Rivera predicted that more rights holders would be allowed to have some form of mobile set up at the Olympics in 2020. “It was a breakthrough in terms of how you can cover an event that goes beyond the competition itself.”
Rivera also expects more VR coverage from Tokyo and in particular 360-cameras on the field of play.
“Imagine looking up and seeing the pole vault above you,” he said.
Eurosport is already working with athletics federations to share more data not just from the training sessions but live in competition with audiences.
“Data helps make the experience more immersive and helps fans understand more of a sport’s dynamics,” he said. “We will work with the Tour de France to get data off the bikes and track the power a rider is generating.”
Algorithms versus curation
Automated production techniques will enable Discovery to clip and distribute more content but Rivera had a warning.
“The challenge is if you serve that type of content 100 percent of the time then all the user gets is what they knew they wanted. We have to balance the algorithm with editorial curation to offer them content of additional interest. It’s a careful balance between algorithm-driven experiences for personalisation and yet still with an editorial judgement that says ‘You didn’t ask for this but you are going to love it – and here you go.’”
All of this will be tested long term with the PGA Tour with which Discovery has signed a massive 12-year multiplatform deal teeing off in January 2019.
“What we are doing is different to what is going on at Disney and Fox,” said Perrette. “We are not trying to be the sports supermarket. We are very focussed on being leaders in verticals around passionate communities.”
Golf as digital lifestyle
Warming to his theme, he added, “We realise there is no ‘one size fits all’. We may take pan-European rights and cover every market on the continent but there is no such thing as a pan-European sports fan. At Discovery and Eurosport we tailored the product to TV in each market by creating local stories, local heroes and characters. A lot of our learning in TV about local relevancy has been transferred to digital.”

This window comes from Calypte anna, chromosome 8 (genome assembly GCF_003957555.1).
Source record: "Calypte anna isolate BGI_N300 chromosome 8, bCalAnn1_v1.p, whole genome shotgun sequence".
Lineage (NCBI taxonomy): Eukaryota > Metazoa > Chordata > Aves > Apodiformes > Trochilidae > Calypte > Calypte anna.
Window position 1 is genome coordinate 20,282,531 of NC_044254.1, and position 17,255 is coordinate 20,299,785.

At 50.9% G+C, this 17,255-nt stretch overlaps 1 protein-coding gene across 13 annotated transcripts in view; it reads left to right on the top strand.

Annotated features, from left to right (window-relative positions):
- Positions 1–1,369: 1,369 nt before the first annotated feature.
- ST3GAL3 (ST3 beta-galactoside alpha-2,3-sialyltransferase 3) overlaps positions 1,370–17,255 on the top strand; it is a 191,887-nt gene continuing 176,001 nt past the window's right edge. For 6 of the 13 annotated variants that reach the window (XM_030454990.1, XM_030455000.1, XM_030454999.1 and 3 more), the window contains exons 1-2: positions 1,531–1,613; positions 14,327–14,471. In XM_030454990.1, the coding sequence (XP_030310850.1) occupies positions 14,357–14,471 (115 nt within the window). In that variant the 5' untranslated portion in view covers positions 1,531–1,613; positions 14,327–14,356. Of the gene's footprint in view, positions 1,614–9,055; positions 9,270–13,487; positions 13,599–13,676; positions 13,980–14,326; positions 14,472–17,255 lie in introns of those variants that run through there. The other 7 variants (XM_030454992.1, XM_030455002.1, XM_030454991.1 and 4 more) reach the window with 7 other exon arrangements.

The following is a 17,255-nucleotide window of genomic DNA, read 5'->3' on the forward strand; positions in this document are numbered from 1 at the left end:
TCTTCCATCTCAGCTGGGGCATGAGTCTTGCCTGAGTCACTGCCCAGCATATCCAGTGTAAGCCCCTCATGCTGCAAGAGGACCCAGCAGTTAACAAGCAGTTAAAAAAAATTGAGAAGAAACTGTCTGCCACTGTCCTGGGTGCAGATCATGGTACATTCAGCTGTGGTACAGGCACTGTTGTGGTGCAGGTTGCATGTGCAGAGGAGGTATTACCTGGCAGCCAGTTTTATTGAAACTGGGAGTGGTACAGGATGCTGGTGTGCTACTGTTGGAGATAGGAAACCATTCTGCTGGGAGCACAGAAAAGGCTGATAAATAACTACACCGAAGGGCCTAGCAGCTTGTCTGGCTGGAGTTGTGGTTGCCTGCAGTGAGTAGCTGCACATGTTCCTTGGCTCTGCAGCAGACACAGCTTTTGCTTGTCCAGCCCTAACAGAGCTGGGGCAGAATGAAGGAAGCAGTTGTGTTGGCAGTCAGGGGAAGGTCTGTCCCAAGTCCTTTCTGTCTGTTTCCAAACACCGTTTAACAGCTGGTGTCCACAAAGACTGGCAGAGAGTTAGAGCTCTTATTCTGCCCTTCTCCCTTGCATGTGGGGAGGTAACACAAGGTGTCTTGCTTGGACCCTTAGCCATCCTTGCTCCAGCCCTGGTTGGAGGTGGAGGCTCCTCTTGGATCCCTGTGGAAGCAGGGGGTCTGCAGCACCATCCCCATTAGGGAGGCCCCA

When it comes to rights acquisition, Perrette explained that Discovery wants sports that are highly viewed but also those that are lifestyles and participatory such as cycling, tennis and golf.
“Golf is a global sport with affluent participants and where the willingness to pay is high and on top it has 42 weeks a year of programming so there’s a lot of volume,” he said.
Rivera further outlined Eurosport’s plan to make a return on its hefty investment by capitalising on the growing sports gambling market and in e-commerce opportunities in clothing or travel afforded by coverage of lifestyle sports.
Riviera added, “This is absolutely in line with our strategy to super service super fans by taking a vertical [specific] sport and partnering with a federation over a long period to take it to the next level.
“Linear will remain a huge piece of the distribution channel for Discovery and the PGA but we are not going into this thinking everything will be the same in two, five or ten years out. We have to 2030 to see how we can use digital to transform the way golf fans engage with that passion.”